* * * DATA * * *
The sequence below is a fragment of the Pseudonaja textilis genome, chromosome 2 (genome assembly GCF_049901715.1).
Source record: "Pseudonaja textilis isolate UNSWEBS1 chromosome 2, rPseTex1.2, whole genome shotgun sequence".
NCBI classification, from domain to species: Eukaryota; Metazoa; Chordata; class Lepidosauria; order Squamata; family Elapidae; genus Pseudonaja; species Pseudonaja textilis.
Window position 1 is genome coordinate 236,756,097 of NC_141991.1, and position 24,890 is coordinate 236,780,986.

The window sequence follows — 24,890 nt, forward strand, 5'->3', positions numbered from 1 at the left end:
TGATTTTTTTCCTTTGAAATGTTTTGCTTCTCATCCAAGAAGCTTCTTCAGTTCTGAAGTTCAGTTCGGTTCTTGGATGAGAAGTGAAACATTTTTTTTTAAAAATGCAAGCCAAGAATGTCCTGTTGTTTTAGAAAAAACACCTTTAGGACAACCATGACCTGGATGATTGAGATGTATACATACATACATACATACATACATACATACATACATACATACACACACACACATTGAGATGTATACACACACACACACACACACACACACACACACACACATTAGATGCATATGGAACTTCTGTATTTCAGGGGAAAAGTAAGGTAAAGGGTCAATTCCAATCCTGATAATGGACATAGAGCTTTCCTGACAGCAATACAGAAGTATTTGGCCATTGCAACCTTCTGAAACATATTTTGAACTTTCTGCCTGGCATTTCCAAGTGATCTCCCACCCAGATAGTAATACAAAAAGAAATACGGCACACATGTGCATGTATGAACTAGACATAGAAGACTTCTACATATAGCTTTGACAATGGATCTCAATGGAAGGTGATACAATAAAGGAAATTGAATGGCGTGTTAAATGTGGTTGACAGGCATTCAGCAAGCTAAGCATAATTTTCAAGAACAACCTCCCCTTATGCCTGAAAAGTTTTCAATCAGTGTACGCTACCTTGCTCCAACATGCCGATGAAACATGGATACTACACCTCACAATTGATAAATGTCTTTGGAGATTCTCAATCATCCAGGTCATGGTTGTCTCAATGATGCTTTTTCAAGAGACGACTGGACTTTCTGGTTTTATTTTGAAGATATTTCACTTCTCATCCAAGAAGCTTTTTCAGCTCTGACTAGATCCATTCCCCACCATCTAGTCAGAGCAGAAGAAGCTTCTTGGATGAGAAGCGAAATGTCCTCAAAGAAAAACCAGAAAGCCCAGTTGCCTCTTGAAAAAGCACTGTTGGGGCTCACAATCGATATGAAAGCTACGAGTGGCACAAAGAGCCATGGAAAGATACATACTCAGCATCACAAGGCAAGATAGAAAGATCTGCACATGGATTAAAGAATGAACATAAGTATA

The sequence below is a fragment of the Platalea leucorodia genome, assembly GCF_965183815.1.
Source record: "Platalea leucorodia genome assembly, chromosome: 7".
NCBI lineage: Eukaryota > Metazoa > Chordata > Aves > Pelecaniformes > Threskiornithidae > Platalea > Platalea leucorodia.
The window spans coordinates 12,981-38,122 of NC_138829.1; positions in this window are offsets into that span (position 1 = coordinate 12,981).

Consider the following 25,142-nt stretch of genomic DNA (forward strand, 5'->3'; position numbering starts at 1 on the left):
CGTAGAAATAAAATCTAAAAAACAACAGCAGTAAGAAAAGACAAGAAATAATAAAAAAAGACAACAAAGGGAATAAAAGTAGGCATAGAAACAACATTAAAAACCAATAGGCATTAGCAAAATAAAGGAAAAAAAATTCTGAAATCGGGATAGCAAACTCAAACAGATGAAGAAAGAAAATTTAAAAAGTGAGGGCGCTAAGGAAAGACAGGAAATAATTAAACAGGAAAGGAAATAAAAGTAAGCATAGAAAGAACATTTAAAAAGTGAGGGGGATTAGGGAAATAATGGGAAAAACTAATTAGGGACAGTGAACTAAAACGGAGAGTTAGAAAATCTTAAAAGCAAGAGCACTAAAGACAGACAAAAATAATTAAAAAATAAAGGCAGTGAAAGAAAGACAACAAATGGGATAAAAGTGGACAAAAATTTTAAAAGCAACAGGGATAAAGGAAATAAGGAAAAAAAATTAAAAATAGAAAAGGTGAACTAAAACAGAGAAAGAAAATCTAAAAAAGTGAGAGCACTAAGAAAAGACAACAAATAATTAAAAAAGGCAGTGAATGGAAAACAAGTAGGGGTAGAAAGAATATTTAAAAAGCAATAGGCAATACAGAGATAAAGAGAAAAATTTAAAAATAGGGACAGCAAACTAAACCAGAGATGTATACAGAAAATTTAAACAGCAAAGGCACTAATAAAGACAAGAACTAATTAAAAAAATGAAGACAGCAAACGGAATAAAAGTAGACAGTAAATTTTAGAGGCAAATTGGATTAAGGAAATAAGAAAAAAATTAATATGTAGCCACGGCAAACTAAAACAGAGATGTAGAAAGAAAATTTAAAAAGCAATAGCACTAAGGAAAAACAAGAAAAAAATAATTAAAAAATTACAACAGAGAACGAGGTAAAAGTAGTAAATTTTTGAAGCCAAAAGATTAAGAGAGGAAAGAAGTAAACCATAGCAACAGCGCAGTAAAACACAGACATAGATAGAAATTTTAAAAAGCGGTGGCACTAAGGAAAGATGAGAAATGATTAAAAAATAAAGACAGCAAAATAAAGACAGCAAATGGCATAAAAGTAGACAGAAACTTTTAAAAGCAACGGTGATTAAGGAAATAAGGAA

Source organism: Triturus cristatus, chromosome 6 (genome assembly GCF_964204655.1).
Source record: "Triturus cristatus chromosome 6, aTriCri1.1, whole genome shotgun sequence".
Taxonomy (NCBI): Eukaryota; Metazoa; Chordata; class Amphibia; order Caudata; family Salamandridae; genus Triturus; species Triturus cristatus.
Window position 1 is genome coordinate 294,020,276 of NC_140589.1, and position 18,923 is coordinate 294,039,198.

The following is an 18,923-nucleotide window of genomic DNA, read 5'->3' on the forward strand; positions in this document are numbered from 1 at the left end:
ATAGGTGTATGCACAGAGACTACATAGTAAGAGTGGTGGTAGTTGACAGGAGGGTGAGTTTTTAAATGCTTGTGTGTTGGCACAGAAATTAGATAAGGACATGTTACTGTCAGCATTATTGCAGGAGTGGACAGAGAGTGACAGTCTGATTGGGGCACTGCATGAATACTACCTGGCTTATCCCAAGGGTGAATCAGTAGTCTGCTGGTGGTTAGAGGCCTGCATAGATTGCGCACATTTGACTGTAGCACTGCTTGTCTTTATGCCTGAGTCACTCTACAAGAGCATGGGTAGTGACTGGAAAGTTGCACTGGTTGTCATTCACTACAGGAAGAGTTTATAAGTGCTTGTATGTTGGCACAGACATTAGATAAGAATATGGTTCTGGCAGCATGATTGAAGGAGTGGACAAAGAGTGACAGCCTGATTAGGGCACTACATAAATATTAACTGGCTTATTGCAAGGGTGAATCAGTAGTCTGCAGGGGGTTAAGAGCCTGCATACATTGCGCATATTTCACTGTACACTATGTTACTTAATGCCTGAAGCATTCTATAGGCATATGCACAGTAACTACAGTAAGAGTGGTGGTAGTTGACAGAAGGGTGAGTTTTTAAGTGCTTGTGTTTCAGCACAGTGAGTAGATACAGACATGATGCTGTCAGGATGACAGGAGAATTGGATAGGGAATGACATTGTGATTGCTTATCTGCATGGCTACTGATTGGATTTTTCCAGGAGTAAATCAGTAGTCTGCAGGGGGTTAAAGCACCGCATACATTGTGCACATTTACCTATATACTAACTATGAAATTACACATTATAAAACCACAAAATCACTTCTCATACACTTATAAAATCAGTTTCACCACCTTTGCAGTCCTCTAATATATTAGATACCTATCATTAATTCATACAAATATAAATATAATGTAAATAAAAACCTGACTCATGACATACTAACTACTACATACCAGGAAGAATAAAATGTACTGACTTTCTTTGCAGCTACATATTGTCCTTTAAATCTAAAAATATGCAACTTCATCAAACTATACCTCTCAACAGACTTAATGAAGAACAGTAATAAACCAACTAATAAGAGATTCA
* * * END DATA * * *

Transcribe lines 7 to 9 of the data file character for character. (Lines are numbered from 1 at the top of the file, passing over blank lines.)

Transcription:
The sequence below is a fragment of the Platalea leucorodia genome, assembly GCF_965183815.1.
Source record: "Platalea leucorodia genome assembly, chromosome: 7".
NCBI lineage: Eukaryota > Metazoa > Chordata > Aves > Pelecaniformes > Threskiornithidae > Platalea > Platalea leucorodia.